I am also working on same motherboard. Let you know my result soon.

  3. #3
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    Quote Originally Posted by kennylai44 View Post
    Generally speaking, linux still consider Server Type Operating System. For new server base hardware, will got no issue at all but for new client base hardware, there are still some times & efforts to spend on it.

    This is because
    1. Most Hardware Vendor (Except server base) do not care about others OS (include linux, bsd even Apple MACINTOSH) so it take some times for opensource community to come out with solution.
    @@@ There are great improvement over these year. Much shorten time for linux to "recognize" new hardware. Cheers !

    2. Linux are still consider Server Type OS. Because of it flexibility - new babies have to spend more efforts.

    3. Opensource license. Some vendors are not agree with license term.

    Your case also
    Intel DQ35JO motherboard is design as pure client base motherboard even Win2003 Server OS will not able to fully compatible.

    I am also working on same motherboard. Let you know my result soon.
    Thanks for your reply, Kenny, hope to hear from you soon!

  4. #4
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    Red face FC8 Installation - Stage 1 : Day 1

    I successfully install FC8 w/o modify in Intel DQ35JO with following condition
    1. Onboard Display enabled
    2. Onboard Sound card enabled
    3. Onboard Intel Gigabit NIC enabled
    4. Native Interface with SATA AHCI
    5. Default

    My Hardware Configuration
    1. USB Thumb Drive 1G as boot device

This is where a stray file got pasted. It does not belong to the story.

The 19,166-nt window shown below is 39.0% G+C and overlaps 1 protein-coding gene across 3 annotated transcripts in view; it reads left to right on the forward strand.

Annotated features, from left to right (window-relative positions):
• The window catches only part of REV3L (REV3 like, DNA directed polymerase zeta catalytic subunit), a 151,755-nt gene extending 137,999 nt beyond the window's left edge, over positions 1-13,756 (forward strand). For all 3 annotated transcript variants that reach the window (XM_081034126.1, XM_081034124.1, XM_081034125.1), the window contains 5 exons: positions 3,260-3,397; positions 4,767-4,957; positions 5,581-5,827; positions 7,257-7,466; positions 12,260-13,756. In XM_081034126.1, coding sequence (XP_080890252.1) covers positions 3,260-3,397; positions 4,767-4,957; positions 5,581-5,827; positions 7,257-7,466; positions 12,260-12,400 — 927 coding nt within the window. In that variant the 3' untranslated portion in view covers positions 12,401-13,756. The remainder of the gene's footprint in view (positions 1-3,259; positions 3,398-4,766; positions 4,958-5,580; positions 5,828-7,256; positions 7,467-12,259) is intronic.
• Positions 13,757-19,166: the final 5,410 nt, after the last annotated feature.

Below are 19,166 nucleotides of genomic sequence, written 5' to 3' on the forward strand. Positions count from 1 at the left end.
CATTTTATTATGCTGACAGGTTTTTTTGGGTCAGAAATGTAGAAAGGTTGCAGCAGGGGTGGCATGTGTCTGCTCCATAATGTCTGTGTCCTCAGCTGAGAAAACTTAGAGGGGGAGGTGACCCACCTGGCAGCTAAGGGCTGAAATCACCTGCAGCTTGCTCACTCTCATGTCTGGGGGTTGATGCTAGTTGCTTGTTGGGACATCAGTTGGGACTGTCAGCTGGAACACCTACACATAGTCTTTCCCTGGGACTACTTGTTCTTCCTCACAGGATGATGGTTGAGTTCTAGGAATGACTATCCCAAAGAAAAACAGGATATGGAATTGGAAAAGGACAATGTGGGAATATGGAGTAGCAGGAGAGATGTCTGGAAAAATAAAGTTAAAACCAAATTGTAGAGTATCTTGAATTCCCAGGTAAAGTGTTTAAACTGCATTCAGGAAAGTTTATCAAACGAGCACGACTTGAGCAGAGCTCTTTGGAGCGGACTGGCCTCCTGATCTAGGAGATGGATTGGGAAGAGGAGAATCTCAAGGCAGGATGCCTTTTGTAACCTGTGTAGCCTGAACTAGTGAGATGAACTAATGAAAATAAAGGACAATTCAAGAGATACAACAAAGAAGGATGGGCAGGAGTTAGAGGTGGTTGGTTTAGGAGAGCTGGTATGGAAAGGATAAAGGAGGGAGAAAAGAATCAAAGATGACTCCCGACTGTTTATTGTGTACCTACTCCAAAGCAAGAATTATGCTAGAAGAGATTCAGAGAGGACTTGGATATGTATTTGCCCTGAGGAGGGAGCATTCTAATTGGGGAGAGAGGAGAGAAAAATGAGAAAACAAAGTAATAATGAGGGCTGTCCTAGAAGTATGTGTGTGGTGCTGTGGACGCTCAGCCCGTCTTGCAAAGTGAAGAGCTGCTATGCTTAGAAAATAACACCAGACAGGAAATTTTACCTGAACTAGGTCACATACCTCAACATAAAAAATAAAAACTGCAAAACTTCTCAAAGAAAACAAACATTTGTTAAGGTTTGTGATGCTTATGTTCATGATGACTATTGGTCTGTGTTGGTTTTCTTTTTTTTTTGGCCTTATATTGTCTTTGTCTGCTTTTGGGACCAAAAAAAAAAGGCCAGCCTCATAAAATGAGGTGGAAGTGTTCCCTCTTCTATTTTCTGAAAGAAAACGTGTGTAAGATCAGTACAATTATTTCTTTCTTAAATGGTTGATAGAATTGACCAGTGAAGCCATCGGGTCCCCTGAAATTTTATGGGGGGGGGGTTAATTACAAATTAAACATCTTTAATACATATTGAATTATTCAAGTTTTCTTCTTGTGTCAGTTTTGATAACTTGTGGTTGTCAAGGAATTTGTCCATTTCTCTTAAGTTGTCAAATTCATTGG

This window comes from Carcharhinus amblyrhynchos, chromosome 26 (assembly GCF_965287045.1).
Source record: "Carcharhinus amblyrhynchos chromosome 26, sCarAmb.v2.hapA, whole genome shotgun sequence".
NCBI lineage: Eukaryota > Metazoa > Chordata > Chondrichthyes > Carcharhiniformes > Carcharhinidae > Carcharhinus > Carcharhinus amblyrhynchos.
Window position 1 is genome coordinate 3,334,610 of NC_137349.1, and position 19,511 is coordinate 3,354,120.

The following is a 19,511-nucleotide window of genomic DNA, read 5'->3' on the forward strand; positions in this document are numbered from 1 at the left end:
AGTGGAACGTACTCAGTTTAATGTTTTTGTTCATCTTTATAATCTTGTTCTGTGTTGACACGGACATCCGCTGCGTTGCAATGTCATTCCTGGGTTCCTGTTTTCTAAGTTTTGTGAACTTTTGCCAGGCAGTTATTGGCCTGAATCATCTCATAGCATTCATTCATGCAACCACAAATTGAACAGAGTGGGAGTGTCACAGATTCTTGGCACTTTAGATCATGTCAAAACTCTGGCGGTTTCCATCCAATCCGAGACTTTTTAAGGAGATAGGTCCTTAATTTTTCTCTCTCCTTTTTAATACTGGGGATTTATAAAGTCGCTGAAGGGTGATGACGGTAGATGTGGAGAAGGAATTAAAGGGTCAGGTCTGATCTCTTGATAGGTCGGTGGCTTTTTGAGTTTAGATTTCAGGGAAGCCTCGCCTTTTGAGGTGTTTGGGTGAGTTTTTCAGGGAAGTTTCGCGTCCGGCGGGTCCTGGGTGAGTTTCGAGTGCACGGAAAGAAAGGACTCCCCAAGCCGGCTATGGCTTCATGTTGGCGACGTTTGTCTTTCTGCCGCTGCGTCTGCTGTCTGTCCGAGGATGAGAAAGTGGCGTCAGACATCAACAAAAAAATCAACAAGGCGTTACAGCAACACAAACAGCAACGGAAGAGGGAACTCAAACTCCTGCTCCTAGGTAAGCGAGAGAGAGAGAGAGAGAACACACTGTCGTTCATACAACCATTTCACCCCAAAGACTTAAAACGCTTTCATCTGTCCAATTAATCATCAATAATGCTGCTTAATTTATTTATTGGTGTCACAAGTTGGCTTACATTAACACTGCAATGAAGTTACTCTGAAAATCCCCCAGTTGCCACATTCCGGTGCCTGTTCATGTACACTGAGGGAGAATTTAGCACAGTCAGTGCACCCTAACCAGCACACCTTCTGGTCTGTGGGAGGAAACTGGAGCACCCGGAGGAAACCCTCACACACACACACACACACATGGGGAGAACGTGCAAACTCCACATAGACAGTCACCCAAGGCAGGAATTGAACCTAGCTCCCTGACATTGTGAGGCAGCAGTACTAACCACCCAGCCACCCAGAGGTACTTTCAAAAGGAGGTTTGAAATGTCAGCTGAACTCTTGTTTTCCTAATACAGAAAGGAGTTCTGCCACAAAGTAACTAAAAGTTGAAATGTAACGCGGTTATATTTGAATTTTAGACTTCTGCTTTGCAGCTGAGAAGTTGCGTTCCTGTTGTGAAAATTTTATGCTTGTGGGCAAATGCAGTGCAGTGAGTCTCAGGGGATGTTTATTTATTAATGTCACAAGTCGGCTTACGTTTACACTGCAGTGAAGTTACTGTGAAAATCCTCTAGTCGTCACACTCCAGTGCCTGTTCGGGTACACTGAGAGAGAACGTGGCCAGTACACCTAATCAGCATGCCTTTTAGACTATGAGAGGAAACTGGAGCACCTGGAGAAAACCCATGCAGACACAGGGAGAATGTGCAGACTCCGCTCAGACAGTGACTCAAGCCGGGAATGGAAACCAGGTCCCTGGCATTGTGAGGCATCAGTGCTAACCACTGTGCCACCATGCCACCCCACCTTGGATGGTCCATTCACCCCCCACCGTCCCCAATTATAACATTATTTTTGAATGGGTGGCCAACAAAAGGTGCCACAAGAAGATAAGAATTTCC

2. WD 400 GB RE2 SATA HDD x4 : Linux RAID5 implemented not Intel RAID
    3. DDRII 667 1 GB RAM x4

    FC8 Hardware Profile (After install before up2date)
    Show Box

    Components Not Working yet even detected
    1. Sound card

    Log Message Need to clarify
    1. ata1: D2H reg with I during NCQ, this message .... again

    OK. The FC8 is now running up2date of 75 packages. So to be continue tomorrow. Seems most hardware can be detected & used. That's why let you know immediately. I think is a good news.

  5. #5
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    Thanks, Kenny! I will definitely try out Fedora 8 on my server as soon as I possibly can. I'll post my results later when I have time.

  6. #6
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    Wink Audio Acually Working

    I think I have done some mistake in Audio not working. I try another player I can hear the sound.

  7. #7
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    Yep, I just tried installing Fedora 8 today, it works like a charm! Thanks for the pointer.
    My audio seems to work, I tried playing some videos from Fedora 8 through earphones and I can hear the audio pretty well, so maybe your particular audio player isn't working properly? I can use Flash Player from Opera and Firefox to watch videos from YouTube independent of any audio player so my system audio seems fine, though I haven't tried using the audio/video players installed because I didn't have any music at hand and I didn't have much time.
    Thanks once again for suggesting Fedora 8, it saved me a great deal of trouble!